To a man locked up in a steel ship all the time, the sea is too much like a woman. Things like her lulls and storms, or her caprice, or the beauty of her breast reflecting the setting sun, are all obvious. More than that, you’re in a ship that mounts the sea and rides her and yet is constantly denied her. It’s the old saying about miles and miles of lovely water and you can’t quench your thirst. Nature surrounds a sailor with all these elements so like a woman and yet he is kept as far as a man can be from her warm, living body. That’s where the problem begins, right there – I’m sure of it.

— Yukio Mishima, from ‘The Sailor who Fell from Grace with the Sea’ (translated from the Japanese by John Nathan, 1966)

Lhootse Station on the North Sea, no date
Albert Rieger (Austrian, 1834–1905)
Courtesy of Dorotheum auction house via Wikimedia Commons

…then the wind went round to the sou-west and began to pipe up. In two days it blew a gale. The Judea hove to, wallowed on the Atlantic like an old candleboc. It blew day after day: it blew with spite, without interval, without mercy, without rest. The world was nothing but an immensity of great foaming waves rushing at us, under a sky low enough to touch with the hand and dirty like a smoked ceiling. In the stormy space surrounding us there was a much flying spray as air. Day after day and night after night there was nothing round the ship but the howl of the wind, the tumult of the sea, the noise of water pouring over her deck. There was no rest for her and no rest for us.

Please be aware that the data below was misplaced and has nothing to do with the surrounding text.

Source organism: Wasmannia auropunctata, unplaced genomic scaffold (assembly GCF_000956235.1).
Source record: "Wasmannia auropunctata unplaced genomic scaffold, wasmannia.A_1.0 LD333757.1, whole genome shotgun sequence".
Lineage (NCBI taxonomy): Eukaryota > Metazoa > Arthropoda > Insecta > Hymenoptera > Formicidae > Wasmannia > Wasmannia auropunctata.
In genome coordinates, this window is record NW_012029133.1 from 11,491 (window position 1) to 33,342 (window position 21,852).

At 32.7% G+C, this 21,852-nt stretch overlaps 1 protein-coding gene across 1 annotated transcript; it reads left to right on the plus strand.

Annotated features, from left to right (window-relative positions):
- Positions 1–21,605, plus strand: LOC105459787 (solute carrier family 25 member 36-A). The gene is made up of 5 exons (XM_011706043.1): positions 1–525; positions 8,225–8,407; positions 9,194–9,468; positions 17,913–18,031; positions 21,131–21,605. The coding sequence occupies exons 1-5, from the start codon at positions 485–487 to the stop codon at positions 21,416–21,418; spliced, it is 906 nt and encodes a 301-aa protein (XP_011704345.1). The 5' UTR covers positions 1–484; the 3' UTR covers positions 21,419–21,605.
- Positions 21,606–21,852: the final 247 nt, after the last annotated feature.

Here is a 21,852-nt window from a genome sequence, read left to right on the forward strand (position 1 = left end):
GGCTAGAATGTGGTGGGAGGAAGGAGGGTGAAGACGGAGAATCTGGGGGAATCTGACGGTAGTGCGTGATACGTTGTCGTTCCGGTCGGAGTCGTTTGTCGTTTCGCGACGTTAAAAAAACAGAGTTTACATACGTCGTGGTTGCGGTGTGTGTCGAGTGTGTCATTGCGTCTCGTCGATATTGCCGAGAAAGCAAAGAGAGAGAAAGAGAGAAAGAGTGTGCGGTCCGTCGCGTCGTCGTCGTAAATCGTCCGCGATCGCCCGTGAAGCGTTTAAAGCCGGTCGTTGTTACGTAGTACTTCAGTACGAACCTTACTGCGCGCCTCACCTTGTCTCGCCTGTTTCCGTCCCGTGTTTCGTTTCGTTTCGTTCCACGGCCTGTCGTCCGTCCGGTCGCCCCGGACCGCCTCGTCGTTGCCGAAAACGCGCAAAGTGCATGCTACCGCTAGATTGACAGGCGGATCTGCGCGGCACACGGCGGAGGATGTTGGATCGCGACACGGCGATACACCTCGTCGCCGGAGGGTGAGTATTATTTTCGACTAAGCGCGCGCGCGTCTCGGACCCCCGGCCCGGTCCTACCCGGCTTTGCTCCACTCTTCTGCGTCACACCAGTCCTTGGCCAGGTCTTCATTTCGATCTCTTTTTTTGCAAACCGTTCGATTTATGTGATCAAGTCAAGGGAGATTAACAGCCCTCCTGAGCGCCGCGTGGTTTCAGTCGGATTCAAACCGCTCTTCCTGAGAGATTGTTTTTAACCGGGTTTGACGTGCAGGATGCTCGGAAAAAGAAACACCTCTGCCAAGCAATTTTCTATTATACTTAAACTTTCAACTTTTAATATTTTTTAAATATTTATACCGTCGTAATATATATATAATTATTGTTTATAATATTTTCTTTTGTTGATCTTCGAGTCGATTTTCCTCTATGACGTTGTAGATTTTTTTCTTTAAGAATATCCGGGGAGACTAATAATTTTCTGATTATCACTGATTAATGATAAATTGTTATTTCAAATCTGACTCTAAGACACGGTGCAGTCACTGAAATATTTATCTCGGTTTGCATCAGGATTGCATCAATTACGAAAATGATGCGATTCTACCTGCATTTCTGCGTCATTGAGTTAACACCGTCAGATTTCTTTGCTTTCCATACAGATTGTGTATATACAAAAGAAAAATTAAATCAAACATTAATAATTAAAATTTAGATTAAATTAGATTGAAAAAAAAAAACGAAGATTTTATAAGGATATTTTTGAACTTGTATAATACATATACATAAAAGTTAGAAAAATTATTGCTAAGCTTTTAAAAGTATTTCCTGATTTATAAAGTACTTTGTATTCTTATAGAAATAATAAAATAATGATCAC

— Joseph Conrad, from ‘Youth’ (1898)

Miserable dog’s life is this of the sea! commanded like a slave, and set to work like an ass! vulgar and brutal men lording it over me, as if I were an African in Alabama. Yes, yes, blow on, ye breezes, and make a speedy end to this abominable voyage!

— Herman Melville, from ‘Redburn: His First Voyage’ (1855)

A French Sailor, 1897
Christian Krohg (Norwegian, 1852 – 1925)
Courtesy of Nasjonalmuseet, Oslo